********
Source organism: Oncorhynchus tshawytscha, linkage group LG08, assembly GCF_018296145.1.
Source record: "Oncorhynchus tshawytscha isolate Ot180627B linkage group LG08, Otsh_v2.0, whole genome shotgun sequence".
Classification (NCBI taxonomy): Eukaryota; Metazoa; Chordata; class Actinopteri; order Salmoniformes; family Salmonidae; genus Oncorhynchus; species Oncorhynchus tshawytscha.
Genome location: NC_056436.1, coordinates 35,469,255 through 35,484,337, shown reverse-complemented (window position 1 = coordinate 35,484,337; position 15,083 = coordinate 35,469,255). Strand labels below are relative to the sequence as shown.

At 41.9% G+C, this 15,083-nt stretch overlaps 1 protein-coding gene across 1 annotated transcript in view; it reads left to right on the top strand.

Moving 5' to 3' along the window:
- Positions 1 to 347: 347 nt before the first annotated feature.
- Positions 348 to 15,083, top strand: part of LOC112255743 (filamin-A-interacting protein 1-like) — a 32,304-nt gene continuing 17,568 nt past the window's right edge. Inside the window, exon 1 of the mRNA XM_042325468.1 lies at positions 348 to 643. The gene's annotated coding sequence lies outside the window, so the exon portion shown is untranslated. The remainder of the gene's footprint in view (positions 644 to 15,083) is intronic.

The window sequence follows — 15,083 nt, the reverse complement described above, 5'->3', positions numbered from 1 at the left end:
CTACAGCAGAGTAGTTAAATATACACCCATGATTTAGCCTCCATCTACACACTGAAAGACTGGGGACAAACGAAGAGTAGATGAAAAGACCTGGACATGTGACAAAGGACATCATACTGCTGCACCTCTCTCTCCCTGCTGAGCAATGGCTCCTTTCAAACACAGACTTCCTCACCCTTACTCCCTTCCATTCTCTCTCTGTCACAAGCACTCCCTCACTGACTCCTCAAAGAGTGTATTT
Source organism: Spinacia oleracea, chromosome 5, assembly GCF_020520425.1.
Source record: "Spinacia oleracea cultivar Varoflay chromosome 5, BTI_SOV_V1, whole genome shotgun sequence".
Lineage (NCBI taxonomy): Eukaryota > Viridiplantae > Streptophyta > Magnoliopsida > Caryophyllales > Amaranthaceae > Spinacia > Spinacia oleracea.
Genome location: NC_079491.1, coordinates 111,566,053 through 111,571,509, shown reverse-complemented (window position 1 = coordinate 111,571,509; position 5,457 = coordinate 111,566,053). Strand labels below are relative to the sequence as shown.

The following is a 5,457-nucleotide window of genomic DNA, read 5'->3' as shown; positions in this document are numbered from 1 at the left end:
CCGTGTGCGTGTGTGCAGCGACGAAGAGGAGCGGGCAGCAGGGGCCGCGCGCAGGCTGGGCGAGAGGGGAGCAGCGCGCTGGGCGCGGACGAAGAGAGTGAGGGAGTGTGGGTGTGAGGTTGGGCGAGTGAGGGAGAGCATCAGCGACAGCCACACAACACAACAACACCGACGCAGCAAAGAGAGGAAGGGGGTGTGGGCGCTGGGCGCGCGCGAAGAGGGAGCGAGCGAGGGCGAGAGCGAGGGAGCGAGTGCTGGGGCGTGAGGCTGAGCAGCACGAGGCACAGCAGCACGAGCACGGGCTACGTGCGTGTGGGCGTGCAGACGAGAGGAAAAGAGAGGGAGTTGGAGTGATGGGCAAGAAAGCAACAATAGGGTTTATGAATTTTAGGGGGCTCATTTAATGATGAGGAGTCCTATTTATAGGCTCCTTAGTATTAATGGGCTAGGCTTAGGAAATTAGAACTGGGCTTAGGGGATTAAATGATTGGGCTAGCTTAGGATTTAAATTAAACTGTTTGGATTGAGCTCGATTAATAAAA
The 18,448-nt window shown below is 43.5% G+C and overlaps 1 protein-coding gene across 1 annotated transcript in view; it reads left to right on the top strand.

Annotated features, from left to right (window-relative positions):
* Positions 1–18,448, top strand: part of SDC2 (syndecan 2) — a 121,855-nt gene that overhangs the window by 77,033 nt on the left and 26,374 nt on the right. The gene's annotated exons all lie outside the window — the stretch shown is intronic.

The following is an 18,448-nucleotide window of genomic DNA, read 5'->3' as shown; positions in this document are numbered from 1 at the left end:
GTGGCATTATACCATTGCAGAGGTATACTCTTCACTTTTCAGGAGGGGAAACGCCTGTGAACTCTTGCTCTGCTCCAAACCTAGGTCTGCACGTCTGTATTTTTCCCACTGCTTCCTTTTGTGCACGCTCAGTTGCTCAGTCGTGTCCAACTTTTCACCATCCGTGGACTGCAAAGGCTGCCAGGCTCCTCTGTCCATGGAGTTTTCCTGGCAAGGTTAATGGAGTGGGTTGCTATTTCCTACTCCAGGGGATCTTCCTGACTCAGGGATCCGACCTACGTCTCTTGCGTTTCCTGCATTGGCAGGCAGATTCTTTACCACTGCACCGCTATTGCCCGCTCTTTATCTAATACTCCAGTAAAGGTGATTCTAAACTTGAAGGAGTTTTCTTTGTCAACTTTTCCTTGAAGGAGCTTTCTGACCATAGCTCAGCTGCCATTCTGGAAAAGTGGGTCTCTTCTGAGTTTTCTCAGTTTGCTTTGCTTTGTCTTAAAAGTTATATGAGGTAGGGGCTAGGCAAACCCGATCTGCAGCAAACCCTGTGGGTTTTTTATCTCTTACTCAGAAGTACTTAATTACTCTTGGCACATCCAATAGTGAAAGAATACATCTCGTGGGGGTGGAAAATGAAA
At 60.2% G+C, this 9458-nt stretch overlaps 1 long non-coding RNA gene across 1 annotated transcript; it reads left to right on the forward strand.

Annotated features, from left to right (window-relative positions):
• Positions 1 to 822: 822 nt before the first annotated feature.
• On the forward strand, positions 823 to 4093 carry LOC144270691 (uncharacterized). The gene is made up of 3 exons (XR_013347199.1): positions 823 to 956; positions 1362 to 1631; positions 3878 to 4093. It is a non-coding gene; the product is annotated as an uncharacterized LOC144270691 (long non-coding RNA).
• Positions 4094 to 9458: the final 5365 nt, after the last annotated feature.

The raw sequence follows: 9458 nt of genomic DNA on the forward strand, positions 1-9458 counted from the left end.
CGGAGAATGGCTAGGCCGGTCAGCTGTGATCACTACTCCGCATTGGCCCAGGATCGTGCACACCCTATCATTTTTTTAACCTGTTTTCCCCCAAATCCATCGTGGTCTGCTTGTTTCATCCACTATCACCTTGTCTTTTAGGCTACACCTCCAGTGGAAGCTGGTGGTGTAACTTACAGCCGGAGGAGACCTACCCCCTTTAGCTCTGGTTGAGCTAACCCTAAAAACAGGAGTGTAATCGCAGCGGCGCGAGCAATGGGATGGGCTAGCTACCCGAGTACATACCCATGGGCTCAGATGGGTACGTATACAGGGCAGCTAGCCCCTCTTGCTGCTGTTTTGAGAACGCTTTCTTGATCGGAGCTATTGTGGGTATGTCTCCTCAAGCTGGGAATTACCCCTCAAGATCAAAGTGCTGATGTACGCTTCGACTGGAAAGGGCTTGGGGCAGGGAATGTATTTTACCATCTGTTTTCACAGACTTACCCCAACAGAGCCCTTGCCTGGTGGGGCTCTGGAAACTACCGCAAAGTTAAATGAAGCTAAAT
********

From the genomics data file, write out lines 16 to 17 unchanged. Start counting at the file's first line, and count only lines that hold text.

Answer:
CCGTGTGCGTGTGTGCAGCGACGAAGAGGAGCGGGCAGCAGGGGCCGCGCGCAGGCTGGGCGAGAGGGGAGCAGCGCGCTGGGCGCGGACGAAGAGAGTGAGGGAGTGTGGGTGTGAGGTTGGGCGAGTGAGGGAGAGCATCAGCGACAGCCACACAACACAACAACACCGACGCAGCAAAGAGAGGAAGGGGGTGTGGGCGCTGGGCGCGCGCGAAGAGGGAGCGAGCGAGGGCGAGAGCGAGGGAGCGAGTGCTGGGGCGTGAGGCTGAGCAGCACGAGGCACAGCAGCACGAGCACGGGCTACGTGCGTGTGGGCGTGCAGACGAGAGGAAAAGAGAGGGAGTTGGAGTGATGGGCAAGAAAGCAACAATAGGGTTTATGAATTTTAGGGGGCTCATTTAATGATGAGGAGTCCTATTTATAGGCTCCTTAGTATTAATGGGCTAGGCTTAGGAAATTAGAACTGGGCTTAGGGGATTAAATGATTGGGCTAGCTTAGGATTTAAATTAAACTGTTTGGATTGAGCTCGATTAATAAAA
The 18,448-nt window shown below is 43.5% G+C and overlaps 1 protein-coding gene across 1 annotated transcript in view; it reads left to right on the top strand.